As seen in Figure 1 and Figure 2, republished from Structural Virtues Theory (Roe 2023c), the sins of the conceit aspect are the outward manifestations of more immanent corruptions.  As this internalised sin deepens, the outward presentation magnifies and sharpens to a cutting edge, so that they are mistaken for virtues, albeit corrupted.  This is because those exuding them achieve a materialistic success, especially within society captured by extractive institutions.

The sins of amnesis (forgetfulness), disdain, obsession, and hubris are falsely represented as “pragmatism,” “self-righteousness,” “drive,” and “self-confidence,” respectively.  They mirror their internal counterparts of procrastination, cowardice, corruption, and absolutism.  In a society enslaved by corporations, these are the only so-called virtues that are glorified.

False Pragmatism of Amnesis

The ability to forget is most fundamental for sin.  This allows a person to ignore their problems and transgressions.  Sinning is easier to do as the person forgets who they are and their purpose, resorting to procrastination.  Procrastination is a very internalised process, that allows a person to disown their failures.

A person with Elevational Motive (EM) (Roe 2023b) uses failures for greater self-understanding.  A psychopathic apathy develops in those who hone amnesis to maximise sin, while pretending it is something akin to pragmatism.  Corporations thrive in amnesis and its resultant amoral “pragmatism.”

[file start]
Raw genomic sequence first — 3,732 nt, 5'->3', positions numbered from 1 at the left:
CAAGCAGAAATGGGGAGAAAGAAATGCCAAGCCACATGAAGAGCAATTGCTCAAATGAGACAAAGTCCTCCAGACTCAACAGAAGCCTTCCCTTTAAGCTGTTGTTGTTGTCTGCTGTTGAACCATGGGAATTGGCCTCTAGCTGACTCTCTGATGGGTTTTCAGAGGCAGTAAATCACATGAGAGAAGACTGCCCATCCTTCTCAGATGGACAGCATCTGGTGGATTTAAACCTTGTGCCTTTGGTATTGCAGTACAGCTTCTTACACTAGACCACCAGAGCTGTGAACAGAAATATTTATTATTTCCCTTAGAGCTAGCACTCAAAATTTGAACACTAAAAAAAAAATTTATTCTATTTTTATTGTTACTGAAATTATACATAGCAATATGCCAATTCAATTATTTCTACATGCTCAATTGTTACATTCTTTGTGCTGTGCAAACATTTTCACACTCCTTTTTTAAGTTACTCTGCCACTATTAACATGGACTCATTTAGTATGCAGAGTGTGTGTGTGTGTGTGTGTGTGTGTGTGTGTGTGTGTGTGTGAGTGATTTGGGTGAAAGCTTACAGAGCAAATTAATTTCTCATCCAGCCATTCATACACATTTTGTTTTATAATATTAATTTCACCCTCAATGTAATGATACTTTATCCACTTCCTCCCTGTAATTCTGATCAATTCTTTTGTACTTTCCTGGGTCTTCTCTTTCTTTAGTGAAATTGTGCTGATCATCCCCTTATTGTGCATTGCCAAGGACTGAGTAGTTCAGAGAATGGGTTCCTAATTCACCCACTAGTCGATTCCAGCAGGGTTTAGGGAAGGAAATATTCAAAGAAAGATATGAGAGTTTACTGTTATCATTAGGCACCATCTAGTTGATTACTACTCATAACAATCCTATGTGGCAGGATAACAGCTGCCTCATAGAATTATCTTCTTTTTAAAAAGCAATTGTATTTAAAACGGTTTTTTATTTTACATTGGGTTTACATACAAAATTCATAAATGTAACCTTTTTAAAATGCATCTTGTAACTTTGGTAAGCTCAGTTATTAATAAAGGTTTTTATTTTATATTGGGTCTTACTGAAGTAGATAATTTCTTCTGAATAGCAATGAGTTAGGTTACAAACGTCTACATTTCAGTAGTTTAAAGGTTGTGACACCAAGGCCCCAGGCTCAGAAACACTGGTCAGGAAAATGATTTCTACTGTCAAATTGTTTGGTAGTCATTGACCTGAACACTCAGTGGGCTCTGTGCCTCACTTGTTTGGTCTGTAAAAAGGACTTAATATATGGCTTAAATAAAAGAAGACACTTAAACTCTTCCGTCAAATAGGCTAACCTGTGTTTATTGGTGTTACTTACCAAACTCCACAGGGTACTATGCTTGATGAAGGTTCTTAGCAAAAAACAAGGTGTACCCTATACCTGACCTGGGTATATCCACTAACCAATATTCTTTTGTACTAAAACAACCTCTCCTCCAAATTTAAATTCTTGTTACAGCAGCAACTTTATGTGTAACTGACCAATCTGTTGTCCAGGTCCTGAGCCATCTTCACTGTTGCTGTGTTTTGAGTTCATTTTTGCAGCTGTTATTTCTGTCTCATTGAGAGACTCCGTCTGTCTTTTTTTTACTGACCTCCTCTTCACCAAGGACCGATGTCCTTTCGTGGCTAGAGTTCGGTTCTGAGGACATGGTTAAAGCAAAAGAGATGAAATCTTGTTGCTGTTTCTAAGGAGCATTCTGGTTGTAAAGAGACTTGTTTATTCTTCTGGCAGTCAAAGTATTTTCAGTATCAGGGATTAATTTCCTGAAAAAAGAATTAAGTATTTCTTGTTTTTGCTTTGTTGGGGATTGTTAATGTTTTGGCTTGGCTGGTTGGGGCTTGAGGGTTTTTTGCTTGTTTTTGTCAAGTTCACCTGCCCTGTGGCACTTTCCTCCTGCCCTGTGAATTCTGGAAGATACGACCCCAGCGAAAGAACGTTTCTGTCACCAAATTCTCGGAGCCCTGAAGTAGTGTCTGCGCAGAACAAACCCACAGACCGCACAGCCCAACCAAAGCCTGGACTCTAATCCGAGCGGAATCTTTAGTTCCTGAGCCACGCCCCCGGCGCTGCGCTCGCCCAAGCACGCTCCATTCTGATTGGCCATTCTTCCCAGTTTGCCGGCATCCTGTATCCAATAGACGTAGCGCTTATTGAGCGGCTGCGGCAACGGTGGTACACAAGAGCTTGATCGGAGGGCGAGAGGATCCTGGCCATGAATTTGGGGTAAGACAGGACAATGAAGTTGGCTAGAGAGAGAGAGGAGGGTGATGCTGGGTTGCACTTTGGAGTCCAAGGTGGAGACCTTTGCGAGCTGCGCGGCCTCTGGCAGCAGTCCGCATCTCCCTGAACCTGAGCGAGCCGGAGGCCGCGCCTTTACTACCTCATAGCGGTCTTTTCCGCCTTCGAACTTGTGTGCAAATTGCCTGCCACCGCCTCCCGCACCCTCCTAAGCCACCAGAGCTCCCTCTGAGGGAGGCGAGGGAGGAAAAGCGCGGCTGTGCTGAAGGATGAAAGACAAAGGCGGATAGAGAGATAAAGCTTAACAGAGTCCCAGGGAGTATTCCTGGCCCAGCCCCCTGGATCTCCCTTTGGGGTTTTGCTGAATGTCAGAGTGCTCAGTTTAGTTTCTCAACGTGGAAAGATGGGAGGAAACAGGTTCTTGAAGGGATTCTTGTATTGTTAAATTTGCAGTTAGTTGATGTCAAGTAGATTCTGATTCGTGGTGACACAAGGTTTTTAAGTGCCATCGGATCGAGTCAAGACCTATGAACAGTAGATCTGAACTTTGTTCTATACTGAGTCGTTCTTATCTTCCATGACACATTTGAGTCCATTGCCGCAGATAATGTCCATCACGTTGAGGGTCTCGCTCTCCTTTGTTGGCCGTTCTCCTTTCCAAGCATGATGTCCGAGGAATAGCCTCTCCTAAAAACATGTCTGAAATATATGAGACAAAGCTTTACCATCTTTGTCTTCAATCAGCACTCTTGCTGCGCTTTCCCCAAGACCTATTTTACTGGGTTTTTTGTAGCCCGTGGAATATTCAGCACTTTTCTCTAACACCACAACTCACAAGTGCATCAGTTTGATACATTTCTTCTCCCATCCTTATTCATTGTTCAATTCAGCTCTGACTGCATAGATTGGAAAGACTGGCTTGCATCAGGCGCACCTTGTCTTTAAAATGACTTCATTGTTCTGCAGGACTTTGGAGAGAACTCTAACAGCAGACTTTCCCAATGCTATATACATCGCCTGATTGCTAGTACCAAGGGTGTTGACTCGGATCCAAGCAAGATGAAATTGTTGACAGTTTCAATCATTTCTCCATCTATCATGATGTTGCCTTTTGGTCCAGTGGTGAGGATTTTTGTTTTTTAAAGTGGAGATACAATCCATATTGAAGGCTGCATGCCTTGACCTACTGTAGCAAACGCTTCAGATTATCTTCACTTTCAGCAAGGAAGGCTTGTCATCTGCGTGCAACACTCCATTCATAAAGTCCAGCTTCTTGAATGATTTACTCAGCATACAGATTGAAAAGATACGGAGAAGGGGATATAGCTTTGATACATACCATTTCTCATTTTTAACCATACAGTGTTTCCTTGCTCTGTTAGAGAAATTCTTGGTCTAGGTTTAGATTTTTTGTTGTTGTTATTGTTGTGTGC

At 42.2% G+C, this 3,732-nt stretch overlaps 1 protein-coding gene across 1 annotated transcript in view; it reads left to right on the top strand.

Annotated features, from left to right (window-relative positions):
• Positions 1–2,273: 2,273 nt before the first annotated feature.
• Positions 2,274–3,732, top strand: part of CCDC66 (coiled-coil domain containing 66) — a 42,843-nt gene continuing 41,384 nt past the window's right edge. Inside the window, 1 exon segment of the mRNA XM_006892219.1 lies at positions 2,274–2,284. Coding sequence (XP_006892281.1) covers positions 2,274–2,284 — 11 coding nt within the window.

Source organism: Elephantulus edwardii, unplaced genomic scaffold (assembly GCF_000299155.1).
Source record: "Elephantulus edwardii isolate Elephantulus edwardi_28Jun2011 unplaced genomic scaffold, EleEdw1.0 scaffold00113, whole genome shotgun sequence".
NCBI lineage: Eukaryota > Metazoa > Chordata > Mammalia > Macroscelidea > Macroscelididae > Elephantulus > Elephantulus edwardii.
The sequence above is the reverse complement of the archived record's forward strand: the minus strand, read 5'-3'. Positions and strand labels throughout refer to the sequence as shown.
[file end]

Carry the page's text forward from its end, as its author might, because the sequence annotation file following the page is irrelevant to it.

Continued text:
Confusion of Sins and Virtues

  • Material success based in false virtues
    • Forgetfulness is Pragmatism
    • Disdain is Righteousness
    • Obsession is Drive
    • Hubris is Confidence

Self-Righteousness of Disdain

Disdain allows for the continuation of amnesis by diverting attention toward the imperfections of others.  It stems from a fear of confronting difficult truths about the self.  A person so predisposed to this cowardice detects elements of sameness in the objects of disdain.  No better euphemism is possible than self-righteousness.  The reaction is a comfort-preserving temporary revulsion initiated to assuage the deeper shame.

The advanced in this material skill ignorantly present themselves as agents of a progress informed by bald-faced corporate profiteering, as well as social engineering.  It is the hypocrisy of which all humanity has been guilty, in the shadows of amnesis, at ignorant conceit.  Airs of superiority are very much in vogue.  The most accurate mascot for corporatism would be an anthropomorphic representation of disdain.

False Drive of Obsession

Obsessions, if profitable or non-threatening to corporate overlords, are acceptable in a slave society.  If a distraction is profitable then the obsessed person is called “driven.” If a distraction is simply non-threatening, it is called a “hobby.” If somebody obsesses about the potential for corporate power to be exploited toward evil, sinful, or harmful ends, they are considered crazy.